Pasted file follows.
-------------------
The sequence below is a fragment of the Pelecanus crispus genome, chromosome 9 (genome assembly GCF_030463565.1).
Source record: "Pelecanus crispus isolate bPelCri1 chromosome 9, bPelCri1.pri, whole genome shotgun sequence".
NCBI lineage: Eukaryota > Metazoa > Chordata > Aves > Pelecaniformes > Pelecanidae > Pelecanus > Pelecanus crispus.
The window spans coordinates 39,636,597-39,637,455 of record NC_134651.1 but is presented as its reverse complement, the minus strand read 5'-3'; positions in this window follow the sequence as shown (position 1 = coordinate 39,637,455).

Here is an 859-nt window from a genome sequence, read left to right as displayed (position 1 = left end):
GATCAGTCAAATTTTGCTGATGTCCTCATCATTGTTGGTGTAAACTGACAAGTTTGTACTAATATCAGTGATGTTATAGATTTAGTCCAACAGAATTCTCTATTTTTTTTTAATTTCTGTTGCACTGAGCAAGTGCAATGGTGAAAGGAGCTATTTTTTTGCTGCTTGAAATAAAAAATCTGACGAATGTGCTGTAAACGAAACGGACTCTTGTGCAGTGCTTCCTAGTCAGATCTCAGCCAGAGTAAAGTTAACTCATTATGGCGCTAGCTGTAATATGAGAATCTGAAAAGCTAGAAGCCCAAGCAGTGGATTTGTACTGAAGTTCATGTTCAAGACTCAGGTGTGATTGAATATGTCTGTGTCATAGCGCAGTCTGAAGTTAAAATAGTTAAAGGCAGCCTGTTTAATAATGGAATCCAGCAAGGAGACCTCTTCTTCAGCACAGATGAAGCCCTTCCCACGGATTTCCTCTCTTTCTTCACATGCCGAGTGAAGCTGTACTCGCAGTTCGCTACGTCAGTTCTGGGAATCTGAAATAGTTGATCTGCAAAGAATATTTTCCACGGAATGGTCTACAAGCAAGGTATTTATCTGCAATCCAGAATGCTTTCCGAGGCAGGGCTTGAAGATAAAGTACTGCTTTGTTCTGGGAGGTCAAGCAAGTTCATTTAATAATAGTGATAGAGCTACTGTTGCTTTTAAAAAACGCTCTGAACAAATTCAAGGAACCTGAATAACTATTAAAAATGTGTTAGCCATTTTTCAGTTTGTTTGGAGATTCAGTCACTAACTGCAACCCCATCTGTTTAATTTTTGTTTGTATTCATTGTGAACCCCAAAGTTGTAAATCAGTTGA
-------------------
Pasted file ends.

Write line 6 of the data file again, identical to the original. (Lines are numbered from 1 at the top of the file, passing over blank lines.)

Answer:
GATCAGTCAAATTTTGCTGATGTCCTCATCATTGTTGGTGTAAACTGACAAGTTTGTACTAATATCAGTGATGTTATAGATTTAGTCCAACAGAATTCTCTATTTTTTTTTAATTTCTGTTGCACTGAGCAAGTGCAATGGTGAAAGGAGCTATTTTTTTGCTGCTTGAAATAAAAAATCTGACGAATGTGCTGTAAACGAAACGGACTCTTGTGCAGTGCTTCCTAGTCAGATCTCAGCCAGAGTAAAGTTAACTCATTATGGCGCTAGCTGTAATATGAGAATCTGAAAAGCTAGAAGCCCAAGCAGTGGATTTGTACTGAAGTTCATGTTCAAGACTCAGGTGTGATTGAATATGTCTGTGTCATAGCGCAGTCTGAAGTTAAAATAGTTAAAGGCAGCCTGTTTAATAATGGAATCCAGCAAGGAGACCTCTTCTTCAGCACAGATGAAGCCCTTCCCACGGATTTCCTCTCTTTCTTCACATGCCGAGTGAAGCTGTACTCGCAGTTCGCTACGTCAGTTCTGGGAATCTGAAATAGTTGATCTGCAAAGAATATTTTCCACGGAATGGTCTACAAGCAAGGTATTTATCTGCAATCCAGAATGCTTTCCGAGGCAGGGCTTGAAGATAAAGTACTGCTTTGTTCTGGGAGGTCAAGCAAGTTCATTTAATAATAGTGATAGAGCTACTGTTGCTTTTAAAAAACGCTCTGAACAAATTCAAGGAACCTGAATAACTATTAAAAATGTGTTAGCCATTTTTCAGTTTGTTTGGAGATTCAGTCACTAACTGCAACCCCATCTGTTTAATTTTTGTTTGTATTCATTGTGAACCCCAAAGTTGTAAATCAGTTGA